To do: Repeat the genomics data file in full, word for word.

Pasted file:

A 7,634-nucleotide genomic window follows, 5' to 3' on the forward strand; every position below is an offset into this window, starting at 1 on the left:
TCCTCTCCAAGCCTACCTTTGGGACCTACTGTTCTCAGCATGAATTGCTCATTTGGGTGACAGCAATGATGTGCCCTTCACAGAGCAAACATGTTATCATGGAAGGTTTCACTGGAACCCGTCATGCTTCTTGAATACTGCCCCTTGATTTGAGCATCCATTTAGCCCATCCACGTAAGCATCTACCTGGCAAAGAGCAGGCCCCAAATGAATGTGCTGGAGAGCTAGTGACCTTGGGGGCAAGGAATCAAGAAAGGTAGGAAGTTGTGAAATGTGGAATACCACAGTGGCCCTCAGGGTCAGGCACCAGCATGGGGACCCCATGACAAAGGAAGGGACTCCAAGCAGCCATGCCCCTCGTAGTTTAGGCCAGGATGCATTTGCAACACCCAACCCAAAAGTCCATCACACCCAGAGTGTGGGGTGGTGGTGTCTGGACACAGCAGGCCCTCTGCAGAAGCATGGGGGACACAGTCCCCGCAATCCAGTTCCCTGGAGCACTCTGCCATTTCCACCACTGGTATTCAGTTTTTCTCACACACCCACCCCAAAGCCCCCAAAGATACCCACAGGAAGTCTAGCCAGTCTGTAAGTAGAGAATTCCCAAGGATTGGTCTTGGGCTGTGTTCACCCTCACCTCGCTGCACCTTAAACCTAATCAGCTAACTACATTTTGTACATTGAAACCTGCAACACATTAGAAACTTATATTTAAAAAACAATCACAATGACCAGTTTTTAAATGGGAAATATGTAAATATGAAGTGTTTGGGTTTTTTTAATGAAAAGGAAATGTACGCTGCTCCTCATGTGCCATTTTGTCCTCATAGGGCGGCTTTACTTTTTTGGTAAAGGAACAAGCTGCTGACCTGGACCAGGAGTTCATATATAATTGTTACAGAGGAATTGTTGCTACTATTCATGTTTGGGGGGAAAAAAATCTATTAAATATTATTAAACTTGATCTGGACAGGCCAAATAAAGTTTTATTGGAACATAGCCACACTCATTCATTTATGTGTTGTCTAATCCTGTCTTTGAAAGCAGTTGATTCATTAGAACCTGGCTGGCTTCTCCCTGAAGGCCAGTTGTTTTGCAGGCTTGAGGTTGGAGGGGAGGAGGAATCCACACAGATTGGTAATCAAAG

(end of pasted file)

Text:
A 7,634-nucleotide genomic window follows, 5' to 3' on the forward strand; every position below is an offset into this window, starting at 1 on the left:
TCCTCTCCAAGCCTACCTTTGGGACCTACTGTTCTCAGCATGAATTGCTCATTTGGGTGACAGCAATGATGTGCCCTTCACAGAGCAAACATGTTATCATGGAAGGTTTCACTGGAACCCGTCATGCTTCTTGAATACTGCCCCTTGATTTGAGCATCCATTTAGCCCATCCACGTAAGCATCTACCTGGCAAAGAGCAGGCCCCAAATGAATGTGCTGGAGAGCTAGTGACCTTGGGGGCAAGGAATCAAGAAAGGTAGGAAGTTGTGAAATGTGGAATACCACAGTGGCCCTCAGGGTCAGGCACCAGCATGGGGACCCCATGACAAAGGAAGGGACTCCAAGCAGCCATGCCCCTCGTAGTTTAGGCCAGGATGCATTTGCAACACCCAACCCAAAAGTCCATCACACCCAGAGTGTGGGGTGGTGGTGTCTGGACACAGCAGGCCCTCTGCAGAAGCATGGGGGACACAGTCCCCGCAATCCAGTTCCCTGGAGCACTCTGCCATTTCCACCACTGGTATTCAGTTTTTCTCACACACCCACCCCAAAGCCCCCAAAGATACCCACAGGAAGTCTAGCCAGTCTGTAAGTAGAGAATTCCCAAGGATTGGTCTTGGGCTGTGTTCACCCTCACCTCGCTGCACCTTAAACCTAATCAGCTAACTACATTTTGTACATTGAAACCTGCAACACATTAGAAACTTATATTTAAAAAACAATCACAATGACCAGTTTTTAAATGGGAAATATGTAAATATGAAGTGTTTGGGTTTTTTTAATGAAAAGGAAATGTACGCTGCTCCTCATGTGCCATTTTGTCCTCATAGGGCGGCTTTACTTTTTTGGTAAAGGAACAAGCTGCTGACCTGGACCAGGAGTTCATATATAATTGTTACAGAGGAATTGTTGCTACTATTCATGTTTGGGGGGAAAAAAATCTATTAAATATTATTAAACTTGATCTGGACAGGCCAAATAAAGTTTTATTGGAACATAGCCACACTCATTCATTTATGTGTTGTCTAATCCTGTCTTTGAAAGCAGTTGATTCATTAGAACCTGGCTGGCTTCTCCCTGAAGGCCAGTTGTTTTGCAGGCTTGAGGTTGGAGGGGAGGAGGAATCCACACAGATTGGTAATCAAAG